Unfortunately the second plan was actually what happened. Mike was stopped at the border and ordered back to Minsk to get the same paperwork we couldn’t get him in Pinsk. And he did indeed get to be there when the police came in. I guess I ought to let Mike finish his story in his own words. This is the letter he sent me a few days later:

Sun, 26 Mar 2006 11:03:19 +0300
From: "Mike Schwirtz" <>
To: "Adam Goodman" <>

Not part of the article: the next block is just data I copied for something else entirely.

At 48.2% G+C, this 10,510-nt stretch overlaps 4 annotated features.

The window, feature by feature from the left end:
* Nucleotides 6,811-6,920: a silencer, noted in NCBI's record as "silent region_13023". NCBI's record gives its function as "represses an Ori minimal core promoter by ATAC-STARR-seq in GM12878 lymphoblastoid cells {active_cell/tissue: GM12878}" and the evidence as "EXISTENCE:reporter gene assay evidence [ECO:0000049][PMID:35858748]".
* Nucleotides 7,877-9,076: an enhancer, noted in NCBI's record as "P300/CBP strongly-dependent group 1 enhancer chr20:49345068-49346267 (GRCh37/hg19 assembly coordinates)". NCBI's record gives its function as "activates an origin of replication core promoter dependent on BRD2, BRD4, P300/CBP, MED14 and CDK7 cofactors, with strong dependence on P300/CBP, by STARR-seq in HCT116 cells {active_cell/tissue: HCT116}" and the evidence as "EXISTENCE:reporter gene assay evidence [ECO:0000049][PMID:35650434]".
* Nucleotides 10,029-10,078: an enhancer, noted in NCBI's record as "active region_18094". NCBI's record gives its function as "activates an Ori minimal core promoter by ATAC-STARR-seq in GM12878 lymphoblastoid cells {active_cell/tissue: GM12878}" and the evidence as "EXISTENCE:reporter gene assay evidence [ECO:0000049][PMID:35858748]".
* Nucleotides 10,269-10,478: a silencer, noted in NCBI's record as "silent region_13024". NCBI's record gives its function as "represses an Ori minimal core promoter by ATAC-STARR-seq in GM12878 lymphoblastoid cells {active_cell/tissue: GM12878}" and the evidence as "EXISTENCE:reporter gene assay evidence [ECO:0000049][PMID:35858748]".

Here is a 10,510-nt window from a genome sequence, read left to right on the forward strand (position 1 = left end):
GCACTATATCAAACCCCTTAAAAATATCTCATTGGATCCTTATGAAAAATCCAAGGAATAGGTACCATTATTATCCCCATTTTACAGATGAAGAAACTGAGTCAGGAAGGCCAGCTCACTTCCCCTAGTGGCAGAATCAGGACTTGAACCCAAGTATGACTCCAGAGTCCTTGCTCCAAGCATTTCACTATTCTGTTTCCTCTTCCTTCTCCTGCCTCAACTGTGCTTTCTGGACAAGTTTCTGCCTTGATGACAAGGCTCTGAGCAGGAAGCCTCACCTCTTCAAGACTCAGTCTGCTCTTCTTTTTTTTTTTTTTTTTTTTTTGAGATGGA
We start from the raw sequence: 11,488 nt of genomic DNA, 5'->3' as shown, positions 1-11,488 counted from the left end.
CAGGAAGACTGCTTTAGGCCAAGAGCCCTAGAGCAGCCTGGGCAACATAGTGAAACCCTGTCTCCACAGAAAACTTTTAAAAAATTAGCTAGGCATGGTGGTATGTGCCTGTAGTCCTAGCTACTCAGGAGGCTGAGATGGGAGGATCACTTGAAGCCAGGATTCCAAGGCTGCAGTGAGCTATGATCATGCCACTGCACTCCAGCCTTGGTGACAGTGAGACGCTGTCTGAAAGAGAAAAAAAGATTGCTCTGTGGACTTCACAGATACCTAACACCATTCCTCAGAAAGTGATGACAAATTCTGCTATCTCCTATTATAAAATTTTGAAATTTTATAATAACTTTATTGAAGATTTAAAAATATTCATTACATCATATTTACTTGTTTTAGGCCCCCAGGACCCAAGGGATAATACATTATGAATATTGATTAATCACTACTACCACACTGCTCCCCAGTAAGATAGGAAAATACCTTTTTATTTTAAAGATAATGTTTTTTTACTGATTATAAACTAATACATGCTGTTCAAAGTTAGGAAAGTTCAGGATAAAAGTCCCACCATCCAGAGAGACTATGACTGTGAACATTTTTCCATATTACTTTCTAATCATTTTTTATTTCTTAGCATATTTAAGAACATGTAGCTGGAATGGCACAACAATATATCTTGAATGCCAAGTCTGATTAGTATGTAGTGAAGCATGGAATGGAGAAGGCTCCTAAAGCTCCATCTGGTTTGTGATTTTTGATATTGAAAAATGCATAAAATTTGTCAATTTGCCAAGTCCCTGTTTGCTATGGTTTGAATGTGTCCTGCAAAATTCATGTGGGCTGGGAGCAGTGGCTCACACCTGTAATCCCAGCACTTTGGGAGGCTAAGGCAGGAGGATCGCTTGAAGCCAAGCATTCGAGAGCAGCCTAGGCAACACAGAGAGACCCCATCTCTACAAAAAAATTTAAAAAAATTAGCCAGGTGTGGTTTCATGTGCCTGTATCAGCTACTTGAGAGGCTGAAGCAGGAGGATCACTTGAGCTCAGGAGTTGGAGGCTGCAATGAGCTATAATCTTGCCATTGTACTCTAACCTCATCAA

“Well Adam, I've made it to Kiev....finally! I couldn't leave Minsk without having one more adventure though. I missed my train to Kiev on Friday night and so was in the city for yesterday's mayhem. It was outrageous. In the morning I went out to October Ploshad, but the militia and the whole center of the city cordoned off. There were thousands of people jammed on to the sidewalks and an equal number of police to subdue them. I was there taking pictures when the crowd I was in broke free of the militia and ran into the street. In came the spetznatz in a flash, as if from nowhere, and surrounded us all. There were maybe a hundred of them if not more. They began pushing the crowd back, screaming, "RAZ, DVA,RAZ, DVA". I was located right at the border between civilians and speznatz and was filming everything. The troops didn't like this; understandable. One grabbed me from behind as I tried to get away and tossed me in their midst. I was surrounded by 20 or 30 of them. They were punching and kicking me in the face stomach and kidneys and trying to rip the camera out of my hands. All I could think of was to hold on to the camera for dear life. Then they let me go. I was completely dazed and a babushka helped me get out of the center. She gave me candy before she left. It was amazing the whole thing.